Is it safe to eat raw eggs? Because I’m a professional chef as well as a chicken keeper, I get asked this question a fair bit. The answer is … well, yes and no. It depends. To understand it better, we need to understand a little chicken anatomy.
The cause for concern over raw eggs is the likelihood of poop coming into contact with eggshells—in the nest box or inside the hen’s body. As we know, eggs and poop exit from the same place—the vent—and most of us have gathered the odd poop-streaked egg and not really done much more than give it a wipe and cook it up anyway, right? I don’t worry about it, and I don’t get sick.
A hen’s anatomy and her eggshells are wonders of engineering, with all sorts of safeguards designed to keep any developing chick healthy and free of salmonella. The bloom, or cuticle, is a coating the hen applies to the eggshell just before the egg makes its way out through the vent and before it can contact fecal matter either inside the vent or in the nest. Her natural bloom seals most of the pores, reducing moisture loss and preventing bacteria from getting inside.
However, in the U.S. and Canada, commercially produced eggs must by law be washed and sanitized with a mild bleach solution, removing the healthy, natural bloom. That’s why we need to keep grocery-store eggs in the refrigerator but can safely leave our own flock’s eggs on the counter. That’s also why backyard eggs are safe and clean, even if there is a bit of poop on the shell. Which leads me to another question I hear: Do you wash your backyard eggs? No, I do not. Washing eggs with water defeats the purpose of the bloom. A quick rub with a dry rag for the most egregious cases of cling-on-poop works fine for me.
Back to the original question: Is it safe to eat your own flock’s eggs raw? As a professional chef, I do it all the time. Culinary history is full of classic dishes made with raw eggs: omelette baveuse (wet and runny), mayonnaise, Caesar salad dressing, beef tartare, eggnog, royal icing, some meringues and that singular joy of childhood, licking the beaters, dripping with raw cake batter.
In 2016, Canadian TV news program Marketplace studied the health properties of conventional versus pastured eggs and found that pastured eggs are higher in good omega fats and vitamins A, D and E. Those findings are backed by a 2010 study conducted by researchers at Penn State’s College of Agricultural Sciences. So we know they’re healthier, but are backyard or pastured eggs safer? Again, the answer is a slightly wishy-washy yes and no.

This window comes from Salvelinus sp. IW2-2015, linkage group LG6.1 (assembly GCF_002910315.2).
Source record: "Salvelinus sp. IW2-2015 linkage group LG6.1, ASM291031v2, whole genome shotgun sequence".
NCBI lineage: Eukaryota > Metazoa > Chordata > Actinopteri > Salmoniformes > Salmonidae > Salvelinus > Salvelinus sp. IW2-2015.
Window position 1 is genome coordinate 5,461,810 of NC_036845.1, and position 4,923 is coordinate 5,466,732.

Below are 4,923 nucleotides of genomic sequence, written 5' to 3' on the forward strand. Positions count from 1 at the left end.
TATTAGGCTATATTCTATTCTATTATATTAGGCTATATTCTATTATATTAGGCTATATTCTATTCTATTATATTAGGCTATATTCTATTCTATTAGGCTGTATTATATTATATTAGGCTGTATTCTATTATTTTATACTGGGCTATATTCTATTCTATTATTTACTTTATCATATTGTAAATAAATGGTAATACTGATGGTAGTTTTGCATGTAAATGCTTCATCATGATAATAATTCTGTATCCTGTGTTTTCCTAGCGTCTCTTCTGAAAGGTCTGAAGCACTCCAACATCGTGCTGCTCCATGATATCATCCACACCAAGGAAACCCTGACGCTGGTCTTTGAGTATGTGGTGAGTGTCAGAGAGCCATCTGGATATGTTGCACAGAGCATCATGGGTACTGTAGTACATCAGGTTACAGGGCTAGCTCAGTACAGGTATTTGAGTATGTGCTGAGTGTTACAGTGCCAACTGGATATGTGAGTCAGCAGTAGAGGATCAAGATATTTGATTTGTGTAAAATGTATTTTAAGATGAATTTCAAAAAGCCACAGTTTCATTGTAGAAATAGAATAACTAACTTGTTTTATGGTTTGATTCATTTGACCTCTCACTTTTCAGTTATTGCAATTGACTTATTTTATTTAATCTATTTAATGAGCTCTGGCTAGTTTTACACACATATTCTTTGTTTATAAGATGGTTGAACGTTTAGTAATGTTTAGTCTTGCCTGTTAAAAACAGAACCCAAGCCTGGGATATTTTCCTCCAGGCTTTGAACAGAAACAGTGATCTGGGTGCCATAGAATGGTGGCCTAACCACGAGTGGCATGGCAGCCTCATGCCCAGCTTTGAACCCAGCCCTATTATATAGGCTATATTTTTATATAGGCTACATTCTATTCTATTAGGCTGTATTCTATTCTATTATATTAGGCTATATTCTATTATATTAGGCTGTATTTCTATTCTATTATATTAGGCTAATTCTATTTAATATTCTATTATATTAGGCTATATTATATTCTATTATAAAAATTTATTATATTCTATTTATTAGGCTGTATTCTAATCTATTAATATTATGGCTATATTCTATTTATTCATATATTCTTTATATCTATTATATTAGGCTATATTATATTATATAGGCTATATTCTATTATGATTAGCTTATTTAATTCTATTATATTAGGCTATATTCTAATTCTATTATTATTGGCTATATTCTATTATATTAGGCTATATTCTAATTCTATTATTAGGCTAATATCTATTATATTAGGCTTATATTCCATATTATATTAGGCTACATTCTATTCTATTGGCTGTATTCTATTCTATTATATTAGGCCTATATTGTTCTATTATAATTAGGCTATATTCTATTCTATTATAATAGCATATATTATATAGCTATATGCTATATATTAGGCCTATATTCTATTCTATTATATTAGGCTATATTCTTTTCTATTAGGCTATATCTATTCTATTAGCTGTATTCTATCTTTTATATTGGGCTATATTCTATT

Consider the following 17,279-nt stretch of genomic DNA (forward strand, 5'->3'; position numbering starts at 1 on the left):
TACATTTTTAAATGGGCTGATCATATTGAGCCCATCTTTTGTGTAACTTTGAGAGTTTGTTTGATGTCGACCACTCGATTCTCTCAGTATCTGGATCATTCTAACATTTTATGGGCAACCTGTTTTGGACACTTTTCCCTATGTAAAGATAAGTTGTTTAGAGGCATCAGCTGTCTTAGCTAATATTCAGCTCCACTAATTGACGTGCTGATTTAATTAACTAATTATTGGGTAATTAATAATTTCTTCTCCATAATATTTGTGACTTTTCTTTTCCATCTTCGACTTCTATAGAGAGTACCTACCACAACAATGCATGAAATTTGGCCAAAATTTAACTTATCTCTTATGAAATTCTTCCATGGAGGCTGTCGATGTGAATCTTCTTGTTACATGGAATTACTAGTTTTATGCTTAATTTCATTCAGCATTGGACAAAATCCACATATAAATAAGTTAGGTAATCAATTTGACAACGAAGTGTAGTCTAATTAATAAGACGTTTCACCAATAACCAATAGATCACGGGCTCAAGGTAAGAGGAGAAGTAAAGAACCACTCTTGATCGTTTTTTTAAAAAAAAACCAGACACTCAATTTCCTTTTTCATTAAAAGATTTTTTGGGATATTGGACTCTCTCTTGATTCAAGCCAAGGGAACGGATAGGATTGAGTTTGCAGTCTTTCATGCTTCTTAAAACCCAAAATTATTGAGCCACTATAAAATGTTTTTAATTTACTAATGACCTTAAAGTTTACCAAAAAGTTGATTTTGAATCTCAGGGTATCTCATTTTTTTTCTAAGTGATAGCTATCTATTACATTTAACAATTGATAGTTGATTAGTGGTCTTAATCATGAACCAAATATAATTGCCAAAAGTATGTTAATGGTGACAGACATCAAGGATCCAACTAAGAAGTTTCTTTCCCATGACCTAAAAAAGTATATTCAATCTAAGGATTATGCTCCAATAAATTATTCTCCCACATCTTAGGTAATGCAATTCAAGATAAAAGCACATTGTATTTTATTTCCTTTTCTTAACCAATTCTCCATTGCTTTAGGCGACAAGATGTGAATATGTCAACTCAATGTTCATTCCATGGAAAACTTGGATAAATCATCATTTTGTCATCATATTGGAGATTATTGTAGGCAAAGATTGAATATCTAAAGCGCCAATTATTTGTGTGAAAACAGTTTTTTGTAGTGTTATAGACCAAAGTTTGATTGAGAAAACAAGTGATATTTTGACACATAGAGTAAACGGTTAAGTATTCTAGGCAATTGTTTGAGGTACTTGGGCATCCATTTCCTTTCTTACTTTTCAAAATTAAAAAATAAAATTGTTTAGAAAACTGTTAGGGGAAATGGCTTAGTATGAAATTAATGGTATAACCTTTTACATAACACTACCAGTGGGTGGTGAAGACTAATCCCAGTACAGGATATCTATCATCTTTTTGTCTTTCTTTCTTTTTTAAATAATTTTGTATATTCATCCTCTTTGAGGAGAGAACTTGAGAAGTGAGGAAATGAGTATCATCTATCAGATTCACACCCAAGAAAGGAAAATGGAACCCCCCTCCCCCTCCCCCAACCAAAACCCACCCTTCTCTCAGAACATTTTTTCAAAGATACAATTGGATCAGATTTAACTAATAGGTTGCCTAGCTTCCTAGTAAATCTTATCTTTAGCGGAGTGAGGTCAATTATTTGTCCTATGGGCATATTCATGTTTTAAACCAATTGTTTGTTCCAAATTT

Salmonella is the biggest cause for concern, and there are two ways it gets onto and into eggs—yes, into. Salmonella can be present inside a hen’s reproductive tract and can be introduced into the egg before it gets its shell. It can also be introduced to the egg outside the hen. In both cases, keeping a clean and healthy flock is the best defense.
Diet and age also play a significant role. In an article titled Salmonella and Eggs: From Production to Plate, for the International Journal of Environmental Research and Public Health, researchers Harriet Whiley and Kirstin Ross found that older hens fed a diet high in corn were more susceptible to salmonella contamination. The presence of rodents in the henhouse can also increase the chances of salmonella, via cross-contamination.
The article further states that numerous studies suggest that environmental sources present in free-range housing have a lower salmonella contamination rate compared with caged housing. A Belgian study found that 30 percent of dust and fecal samples collected from caged housing were positive for salmonella; whereas, less than 1 percent of dust and fecal samples collected from barn and free-range housing were positive for salmonella. Hooray for free-ranging hens!
My conclusion? It’s a personal choice, but I will continue to eat eggs from my healthy flock any way I crave them: raw, runny or hard. If you’re still a bit squeamish about eating raw eggs, keep them in the refrigerator and you’ll be even safer.
Before-You-Eat: Here’s an Egg-Visory
A consumer advisory is required in many states when a raw or undercooked animal food is offered by a restaurant in a ready-to-eat form, including raw eggs in a Caesar salad, eggs cooked sunny-side up, and so on. It typically reads:
“Eating raw or undercooked meat, poultry, eggs or seafood poses a health risk to everyone, but especially to the elderly, young children under age 4, pregnant women and other highly susceptible individuals with compromised immune systems. The cooking of such animal foods reduces the risk of illness.”
Keep this in mind if you decide to consume raw eggs from your flock, and be safe. And if you’re ready to dive in, have a look at these recipes for sushi-style fish tartare with brûléed egg yolk and classic eggnog, which include raw eggs.
This story originally appeared in the November/December 2017 issue of Chickens magazine.